I do not need to defend myself in this matter. The God I serve is able to save me from this robber, and He will rescue Me from from him. But even if God does not rescue me, let it be known that I will not injure or kill this robber, even if it costs Me My life. (Daniel 3:16-18, paraphrased)
After reading the Gospels for many, many years, it's really, REALLY hard to imagine Yeshua injuring or killing another person just to protect His own life.
OK, Yeshua wouldn't defend Himself, but what if He were married and had children, and the robber was going to kill them? Surely, even if He died in the attempt, He would shoot and perhaps kill for the sake of others, for the sake of His loved ones? What would Jesus do? After all, Yeshua Himself said "Greater love has no one than this, that he lay down his life for his friends" (John 15:13).
Well, this is a difficult dilemma, isn't it? This would be an ultimate test of faith and obedience. What would Jesus do? What would WE do? Would we trust in our own human reasoning, or would we have enough faith to follow Yeshua's example? When He was being murdered on the cross, He prayed: "Father, forgive them, for they do not know what they are doing" (Luke 23:34).
Do you remember the church shooting in Colorado Springs in 2007? A man started shooting people at a church, and a Christian woman there, acting as a security guard, shot the man, who then shot and killed himself. The pastor of the church stated that she probably saved over 100 lives.
About the shooting, Jeanne Assam said, "I just prayed for the Holy Spirit to guide me. I said, 'Holy Spirit, please be with me...' My hands weren't even shaking." On April 17, 2008, the Colorado State Senate honored Jeanne Assam passing a resolution calling her a "true hero".
So let's see if I've got this straight. A Christian lady regularly takes her gun to church in order to protect fellow Christians from evil people. An evil person comes and starts shooting, so she prays for the Holy Spirit to help her as she is taking aim with her gun at the shooter. She wounds him, and he kills himself. The lady is hailed as a hero for potentially saving so many lives. I don't know about you, but to me there is something dreadfully wrong with this picture! What would Jesus do?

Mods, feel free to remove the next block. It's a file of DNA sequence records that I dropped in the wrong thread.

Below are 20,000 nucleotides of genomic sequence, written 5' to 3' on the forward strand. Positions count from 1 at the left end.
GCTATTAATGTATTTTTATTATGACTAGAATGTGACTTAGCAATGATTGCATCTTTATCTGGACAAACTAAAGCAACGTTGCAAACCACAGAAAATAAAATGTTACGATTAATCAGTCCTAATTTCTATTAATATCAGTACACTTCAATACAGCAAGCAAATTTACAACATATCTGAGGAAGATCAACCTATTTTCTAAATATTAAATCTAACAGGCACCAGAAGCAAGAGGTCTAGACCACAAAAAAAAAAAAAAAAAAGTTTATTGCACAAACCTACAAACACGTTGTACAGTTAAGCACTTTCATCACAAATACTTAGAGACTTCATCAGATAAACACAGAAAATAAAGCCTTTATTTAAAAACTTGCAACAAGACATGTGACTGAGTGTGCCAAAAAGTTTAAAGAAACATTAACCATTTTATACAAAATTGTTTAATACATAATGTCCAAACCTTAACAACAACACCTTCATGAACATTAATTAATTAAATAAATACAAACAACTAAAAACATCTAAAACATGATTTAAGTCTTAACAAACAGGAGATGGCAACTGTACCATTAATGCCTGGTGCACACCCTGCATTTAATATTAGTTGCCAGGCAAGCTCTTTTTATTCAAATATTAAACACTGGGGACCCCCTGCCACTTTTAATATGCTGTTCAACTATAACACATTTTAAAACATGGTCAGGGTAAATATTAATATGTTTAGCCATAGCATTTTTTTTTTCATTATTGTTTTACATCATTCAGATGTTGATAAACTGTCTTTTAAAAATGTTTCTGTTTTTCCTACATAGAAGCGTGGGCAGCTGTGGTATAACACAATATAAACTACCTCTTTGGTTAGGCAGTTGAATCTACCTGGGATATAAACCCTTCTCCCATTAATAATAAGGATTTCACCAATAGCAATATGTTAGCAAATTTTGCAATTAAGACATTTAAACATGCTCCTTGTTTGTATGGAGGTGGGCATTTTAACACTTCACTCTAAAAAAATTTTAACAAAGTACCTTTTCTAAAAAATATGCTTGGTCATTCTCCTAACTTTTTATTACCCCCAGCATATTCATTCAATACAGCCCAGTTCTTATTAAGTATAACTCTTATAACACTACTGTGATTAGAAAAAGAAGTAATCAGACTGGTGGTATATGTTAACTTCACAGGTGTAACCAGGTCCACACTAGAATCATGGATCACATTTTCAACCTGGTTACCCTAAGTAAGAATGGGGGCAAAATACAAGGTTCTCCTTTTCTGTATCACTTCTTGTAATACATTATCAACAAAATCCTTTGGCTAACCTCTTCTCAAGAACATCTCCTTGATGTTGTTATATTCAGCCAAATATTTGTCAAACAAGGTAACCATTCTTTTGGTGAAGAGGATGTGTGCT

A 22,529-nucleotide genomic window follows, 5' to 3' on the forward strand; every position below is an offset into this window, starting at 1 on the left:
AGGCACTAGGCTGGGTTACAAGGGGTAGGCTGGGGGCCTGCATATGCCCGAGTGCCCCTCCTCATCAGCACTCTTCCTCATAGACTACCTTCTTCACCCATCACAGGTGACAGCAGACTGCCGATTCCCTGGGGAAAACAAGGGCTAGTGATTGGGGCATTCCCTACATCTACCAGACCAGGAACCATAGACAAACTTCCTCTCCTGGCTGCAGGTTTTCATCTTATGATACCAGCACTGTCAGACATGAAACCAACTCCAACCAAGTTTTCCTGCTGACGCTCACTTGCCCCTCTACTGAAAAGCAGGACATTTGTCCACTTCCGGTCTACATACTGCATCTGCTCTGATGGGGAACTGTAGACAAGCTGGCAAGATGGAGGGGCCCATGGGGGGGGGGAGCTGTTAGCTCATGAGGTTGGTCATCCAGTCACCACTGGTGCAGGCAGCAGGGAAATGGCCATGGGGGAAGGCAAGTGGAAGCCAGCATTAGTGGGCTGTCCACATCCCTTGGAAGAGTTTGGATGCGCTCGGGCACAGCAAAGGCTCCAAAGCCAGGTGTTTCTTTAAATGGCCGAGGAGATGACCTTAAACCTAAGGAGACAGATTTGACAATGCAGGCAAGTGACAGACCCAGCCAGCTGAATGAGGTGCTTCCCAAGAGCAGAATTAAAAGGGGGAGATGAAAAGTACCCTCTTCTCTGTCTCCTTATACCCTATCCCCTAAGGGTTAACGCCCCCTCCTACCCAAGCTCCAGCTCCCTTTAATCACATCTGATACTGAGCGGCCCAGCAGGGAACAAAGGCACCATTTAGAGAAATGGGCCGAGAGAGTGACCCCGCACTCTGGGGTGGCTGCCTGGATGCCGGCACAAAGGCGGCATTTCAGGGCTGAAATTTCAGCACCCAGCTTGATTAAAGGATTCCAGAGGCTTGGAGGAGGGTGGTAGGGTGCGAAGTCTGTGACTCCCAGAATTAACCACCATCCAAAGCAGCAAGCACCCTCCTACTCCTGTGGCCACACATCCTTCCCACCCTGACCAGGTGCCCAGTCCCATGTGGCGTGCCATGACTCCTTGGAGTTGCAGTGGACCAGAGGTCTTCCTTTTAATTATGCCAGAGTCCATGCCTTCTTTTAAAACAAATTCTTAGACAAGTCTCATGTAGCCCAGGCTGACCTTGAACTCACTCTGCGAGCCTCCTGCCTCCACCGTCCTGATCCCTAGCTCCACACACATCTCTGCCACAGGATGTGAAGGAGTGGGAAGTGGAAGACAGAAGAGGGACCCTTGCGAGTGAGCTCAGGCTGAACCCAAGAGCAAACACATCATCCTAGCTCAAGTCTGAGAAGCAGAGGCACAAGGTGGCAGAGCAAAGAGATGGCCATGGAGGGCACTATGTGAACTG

Let's just stop and think about this for a second. Imagine Yeshua 2,000 years ago in a synagogue on the Sabbath. He always takes His sword with Him to synagogue, just in case an evil person might show up. One day, an evil person does show up and starts attacking the congregation with a sword. Yeshua grabs His sword and starts hacking at the attacker in order to save the congregation. Is that the kind of Yeshua you see when you read the Gospels? What if Yeshua was bodily present in your church on Sunday. Would Yeshua bring a gun to church each week just in case an evil person might show up? And if an evil person did show up, would Yeshua grab His gun and shoot that person, even to protect the congregation? I JUST DON'T THINK SO!
After reading all of the violent verses from the Qur'an in part one of this series, you would expect that someone taking their gun to weekly religious meetings and shooting an attacker would be more in line with Islam than with Christianity. AND SO IT IS! I don't know what kind of twisted, perverted delusion has taken hold of our Christianity that we think taking a gun to church each week is normal and that shooting an attacker makes someone a hero.
After reading the Gospels for many, many years, it's really, REALLY hard to imagine Yeshua killing another person, even to protect the lives of His friends. It's equally as hard to imagine Yeshua killing another person, even to protect the lives of His wife and children. I'm sorry — I can imagine a lot of big things, but my imagination is definitely not large enough to imagine such things about God in the flesh, Yeshua. I can definitely imagine Yeshua laying down His life in love and dying for the church attacker, I definitely CANNOT imagine Yeshua shooting him.
There was a time when Yeshua was going to stay in a certain village, but the people there did not receive Him.
And when His disciples James and John saw this, they said, "Master, do You want us to command fire to come down from heaven and consume them, just as Elijah did?" But He turned and rebuked them, and said, "You do not know what kind of spirit you belong to. For I did not come to destroy men's lives but to save them." (Luke 9:54-56)